Last year, the G20 leaders strengthened their commitment to measuring global and national financial inclusion efforts by endorsing a ‘G20 Basic Set of Financial Inclusion Indicators’ at the Los Cabos summit. Since then, the Global Partnership for Financial Inclusion’s (GPFI) Data and Measurement Sub-Group, in collaboration with our Implementing Partners Alliance for Financial Inclusion (AFI), CGAP, IFC and the World Bank, has developed an online data portal showcasing the G20 Basic Set of Financial Inclusion Indicators. On April 21, the GPFI and its Implementing Partners will launch the Basic Set portal at the World Bank/IMF Spring meetings.
The Basic Set was designed to capture key access and usage dimensions of financial inclusion. Both supply and demand-side data sources, covering more than 150 countries, have been used to populate the Basic Set indicators.
The Basic Set builds on AFI’s Core Set of Financial Inclusion Indicators, which were designed by policy makers from developing countries. It is our hope that the Basic Set will facilitate evidence-based discussions about financial inclusion at the country level. Of course, the ultimate goal is that countries collect their own data, taking into account their unique contexts and priorities in the realm of financial inclusion and development.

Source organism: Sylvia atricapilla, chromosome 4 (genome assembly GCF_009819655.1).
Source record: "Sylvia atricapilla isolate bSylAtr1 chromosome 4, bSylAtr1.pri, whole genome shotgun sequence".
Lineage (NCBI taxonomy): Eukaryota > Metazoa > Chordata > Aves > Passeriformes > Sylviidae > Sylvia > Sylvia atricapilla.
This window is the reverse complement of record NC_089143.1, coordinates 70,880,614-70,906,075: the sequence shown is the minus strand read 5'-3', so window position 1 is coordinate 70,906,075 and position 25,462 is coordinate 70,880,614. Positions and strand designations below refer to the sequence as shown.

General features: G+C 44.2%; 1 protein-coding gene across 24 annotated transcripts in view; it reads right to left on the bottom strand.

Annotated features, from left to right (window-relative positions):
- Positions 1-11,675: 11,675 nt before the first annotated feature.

By way of example, a brief examination into the dimensions of financial inclusion in Rwanda demonstrates the broad scope of the new data portal. A quick click from the homepage will take the user to the Rwanda data portal where the user is greeted by several headline statistics as well as graphs comparing financial inclusion in Rwanda to that in other Sub-Saharan African and low-income countries. The user will quickly learn that 33 percent of adults in Rwanda have an account at a formal financial institution, 44 percent of small- and medium-sized enterprises have an outstanding loan or line of credit, and that there are 13.6 commercial bank branches per 1000 sq km. And that is just the tip of the iceberg. Users can dig deeper into other financial inclusion statistics for Rwanda, learn about the methodology behind each indicator, read summary notes on the data, or download the complete dataset. Users of the Basic Set portal can also view and download indicators by region or income group.
We know that financial inclusion has many dimensions not yet covered by the Basic Set, which is why the GPFI Data and Measurement Sub-Group is currently working to expand the Basic Set to provide a more complete picture of the financial inclusion landscape, including the important dimension of quality. The expanded Basic Set will improve our understanding of the regulatory, institutional, and enabling environments within which financial services are provided and used.
The Basic Set is a strong first step towards providing a holistic picture of the state of financial inclusion. The GPFI data portal is meant to motivate and supplement national efforts, not act as a substitute. We strongly believe that country-owned data is critical to the effective development and implementation of financial inclusion strategies. We are excited for the launch of this new data resource and we look forward to hearing your feedback about how we can continue to support and motivate efforts to improve the financial inclusion data landscape.